The heritable determinants of cartilage oligomeric matrix protein

Frances M. K. Williams, Toby Andrew, Tore Saxne, Dick Heinegård, Tim D. Spector, Alex J. MacGregor

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12 Citations (SciVal)


Objective. Cartilage oligomeric matrix protein (COMP) is a cartilage matrix macromolecule. The protein is detectable in serum and has been investigated as a biomarker of osteoarthritis (OA). An association between COMP and OA has been shown, yet the precise factors governing serum levels of COMP remain unclear. The aim of this study was to determine whether genetic factors influence serum levels of COMP. Methods. A classic twin study was conducted using COMP levels in serum obtained from healthy female twin volunteers. COMP levels were determined by an inhibition enzyme-linked immunosorbent assay method. The heritability of COMP was determined by comparing correlation among 160 monozygotic and 349 dizygotic twin pairs. Data on potential confounding factors, including age, body mass index, and the presence of OA as assessed by hand, hip, and knee radiographs, were included in the analysis. Results. Serum levels of COMP showed a correlation of 0.72 (95% confidence interval [95% CI] 0.650.80) among monozygotic twin pairs and 0.47 (95% CI 0.39-0.55) in dizygotic pairs. This equated to an estimated heritability for COMP of 40% (95% CI 20-60%). Although age and body mass index were found to be significantly associated with COMP in regression analysis, taking the effects of these factors into account did not influence the estimate of heritability. Conclusion. This study showed that heritable factors influence serum levels of the cartilage matrix biomarker COMP. Together with other published data, the results suggest that genetic factors operate at an early stage in the etiologic pathways that influence the development of radiographically discernible OA.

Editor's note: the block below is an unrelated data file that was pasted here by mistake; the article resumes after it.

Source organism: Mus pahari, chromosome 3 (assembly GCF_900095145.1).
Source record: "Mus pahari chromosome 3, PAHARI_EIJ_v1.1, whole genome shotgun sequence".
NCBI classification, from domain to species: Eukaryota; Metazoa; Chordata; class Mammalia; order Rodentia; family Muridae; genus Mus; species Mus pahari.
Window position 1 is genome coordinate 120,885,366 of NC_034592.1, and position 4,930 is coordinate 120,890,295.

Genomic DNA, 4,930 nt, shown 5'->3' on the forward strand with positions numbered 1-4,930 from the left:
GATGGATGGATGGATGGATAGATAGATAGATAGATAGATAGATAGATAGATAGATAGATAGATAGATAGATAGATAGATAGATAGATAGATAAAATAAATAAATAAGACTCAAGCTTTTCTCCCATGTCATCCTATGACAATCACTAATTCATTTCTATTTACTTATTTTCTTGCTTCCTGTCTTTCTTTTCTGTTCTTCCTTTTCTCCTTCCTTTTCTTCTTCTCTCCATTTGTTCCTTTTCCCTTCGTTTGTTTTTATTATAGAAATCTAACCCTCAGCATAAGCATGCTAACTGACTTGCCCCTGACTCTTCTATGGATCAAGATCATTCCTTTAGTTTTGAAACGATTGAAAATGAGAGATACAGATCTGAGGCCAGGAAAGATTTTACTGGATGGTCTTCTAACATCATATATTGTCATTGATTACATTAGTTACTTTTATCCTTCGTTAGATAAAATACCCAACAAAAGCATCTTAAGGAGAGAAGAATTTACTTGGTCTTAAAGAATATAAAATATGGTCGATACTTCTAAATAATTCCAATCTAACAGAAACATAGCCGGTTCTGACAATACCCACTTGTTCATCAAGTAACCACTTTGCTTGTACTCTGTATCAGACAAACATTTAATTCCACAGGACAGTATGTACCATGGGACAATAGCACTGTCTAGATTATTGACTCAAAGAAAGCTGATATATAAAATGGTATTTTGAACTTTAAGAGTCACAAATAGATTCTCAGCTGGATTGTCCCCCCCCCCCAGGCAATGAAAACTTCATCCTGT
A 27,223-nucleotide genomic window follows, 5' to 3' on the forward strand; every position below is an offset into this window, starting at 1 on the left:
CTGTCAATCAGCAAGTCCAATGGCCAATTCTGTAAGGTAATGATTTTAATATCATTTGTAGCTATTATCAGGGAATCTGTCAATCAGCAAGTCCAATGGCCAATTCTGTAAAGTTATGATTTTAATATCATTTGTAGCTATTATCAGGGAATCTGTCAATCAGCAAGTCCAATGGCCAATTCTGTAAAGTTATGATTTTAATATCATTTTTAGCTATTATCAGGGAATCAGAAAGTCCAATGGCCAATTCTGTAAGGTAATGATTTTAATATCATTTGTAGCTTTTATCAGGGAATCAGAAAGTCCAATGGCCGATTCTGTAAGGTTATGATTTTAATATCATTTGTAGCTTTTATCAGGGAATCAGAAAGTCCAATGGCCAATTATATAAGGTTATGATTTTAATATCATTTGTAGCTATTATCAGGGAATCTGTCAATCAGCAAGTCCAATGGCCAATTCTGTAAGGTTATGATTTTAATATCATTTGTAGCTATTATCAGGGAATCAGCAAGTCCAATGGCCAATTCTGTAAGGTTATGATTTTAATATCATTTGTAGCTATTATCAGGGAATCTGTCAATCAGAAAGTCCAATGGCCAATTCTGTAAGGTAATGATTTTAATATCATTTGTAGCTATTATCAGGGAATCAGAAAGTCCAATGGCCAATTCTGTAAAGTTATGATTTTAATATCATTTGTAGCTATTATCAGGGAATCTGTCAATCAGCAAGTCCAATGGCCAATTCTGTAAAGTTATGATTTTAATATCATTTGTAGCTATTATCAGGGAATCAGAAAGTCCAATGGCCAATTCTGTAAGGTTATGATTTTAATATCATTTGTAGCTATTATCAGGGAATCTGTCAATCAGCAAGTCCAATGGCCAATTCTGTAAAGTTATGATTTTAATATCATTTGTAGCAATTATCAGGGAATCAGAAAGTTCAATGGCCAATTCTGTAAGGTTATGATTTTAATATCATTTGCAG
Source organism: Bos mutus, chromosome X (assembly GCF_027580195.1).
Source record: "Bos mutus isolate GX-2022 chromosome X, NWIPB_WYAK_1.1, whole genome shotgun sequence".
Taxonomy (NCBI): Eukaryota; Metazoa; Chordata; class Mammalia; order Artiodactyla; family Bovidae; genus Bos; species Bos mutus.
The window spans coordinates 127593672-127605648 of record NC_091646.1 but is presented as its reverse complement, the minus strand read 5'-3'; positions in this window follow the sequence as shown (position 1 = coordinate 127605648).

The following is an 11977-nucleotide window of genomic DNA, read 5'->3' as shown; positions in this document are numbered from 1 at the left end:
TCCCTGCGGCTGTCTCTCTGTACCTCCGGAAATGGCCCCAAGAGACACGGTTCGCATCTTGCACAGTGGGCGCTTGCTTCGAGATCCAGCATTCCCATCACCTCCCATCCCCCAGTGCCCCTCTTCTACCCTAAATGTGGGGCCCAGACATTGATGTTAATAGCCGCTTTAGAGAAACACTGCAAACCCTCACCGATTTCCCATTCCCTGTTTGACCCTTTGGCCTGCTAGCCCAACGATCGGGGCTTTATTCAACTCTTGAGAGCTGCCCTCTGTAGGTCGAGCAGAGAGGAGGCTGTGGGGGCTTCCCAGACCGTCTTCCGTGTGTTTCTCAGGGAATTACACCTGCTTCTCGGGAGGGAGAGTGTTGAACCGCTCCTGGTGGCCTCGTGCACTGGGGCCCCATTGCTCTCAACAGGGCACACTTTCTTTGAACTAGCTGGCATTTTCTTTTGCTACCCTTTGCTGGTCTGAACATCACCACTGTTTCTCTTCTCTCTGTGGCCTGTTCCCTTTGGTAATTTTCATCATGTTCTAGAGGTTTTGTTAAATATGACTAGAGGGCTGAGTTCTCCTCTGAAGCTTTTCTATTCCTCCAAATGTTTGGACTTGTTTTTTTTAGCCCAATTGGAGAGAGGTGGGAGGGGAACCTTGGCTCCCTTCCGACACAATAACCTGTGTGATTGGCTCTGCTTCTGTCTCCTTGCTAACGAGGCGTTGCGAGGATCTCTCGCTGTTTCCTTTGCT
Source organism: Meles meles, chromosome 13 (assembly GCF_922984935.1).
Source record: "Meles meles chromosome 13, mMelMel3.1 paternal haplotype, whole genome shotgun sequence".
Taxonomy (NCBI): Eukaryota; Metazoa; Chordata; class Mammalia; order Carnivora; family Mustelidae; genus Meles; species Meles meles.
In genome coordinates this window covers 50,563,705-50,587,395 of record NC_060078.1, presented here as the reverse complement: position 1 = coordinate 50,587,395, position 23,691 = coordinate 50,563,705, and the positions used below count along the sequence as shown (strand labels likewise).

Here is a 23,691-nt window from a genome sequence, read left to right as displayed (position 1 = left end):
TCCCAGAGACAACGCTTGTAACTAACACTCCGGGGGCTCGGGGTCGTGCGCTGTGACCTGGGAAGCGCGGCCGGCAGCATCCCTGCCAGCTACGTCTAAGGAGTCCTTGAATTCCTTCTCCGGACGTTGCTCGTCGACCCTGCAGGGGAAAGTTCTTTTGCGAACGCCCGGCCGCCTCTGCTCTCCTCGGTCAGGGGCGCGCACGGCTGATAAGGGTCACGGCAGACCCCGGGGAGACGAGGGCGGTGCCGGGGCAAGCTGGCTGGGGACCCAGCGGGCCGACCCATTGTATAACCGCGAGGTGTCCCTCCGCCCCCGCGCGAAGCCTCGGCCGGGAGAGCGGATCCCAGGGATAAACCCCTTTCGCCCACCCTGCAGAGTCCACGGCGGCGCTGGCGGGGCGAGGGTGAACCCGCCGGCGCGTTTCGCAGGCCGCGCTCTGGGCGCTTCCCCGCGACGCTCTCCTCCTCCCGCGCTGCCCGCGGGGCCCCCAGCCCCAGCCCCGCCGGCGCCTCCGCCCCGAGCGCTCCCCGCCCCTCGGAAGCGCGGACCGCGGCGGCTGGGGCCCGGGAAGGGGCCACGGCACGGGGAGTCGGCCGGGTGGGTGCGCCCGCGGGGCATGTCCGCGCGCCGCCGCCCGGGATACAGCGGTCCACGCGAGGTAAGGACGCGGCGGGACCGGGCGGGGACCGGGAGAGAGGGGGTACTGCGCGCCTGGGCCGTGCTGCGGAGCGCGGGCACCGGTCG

Original languageEnglish
Pages (from-to)2147-2151
JournalArthritis and Rheumatism
Issue number7
Publication statusPublished - 2006

Bibliographical note

The information about affiliations in this record was updated in December 2015.
The record was previously connected to the following departments: Connective Tissue Biology (013230151)

Subject classification (UKÄ)

  • Rheumatology and Autoimmunity


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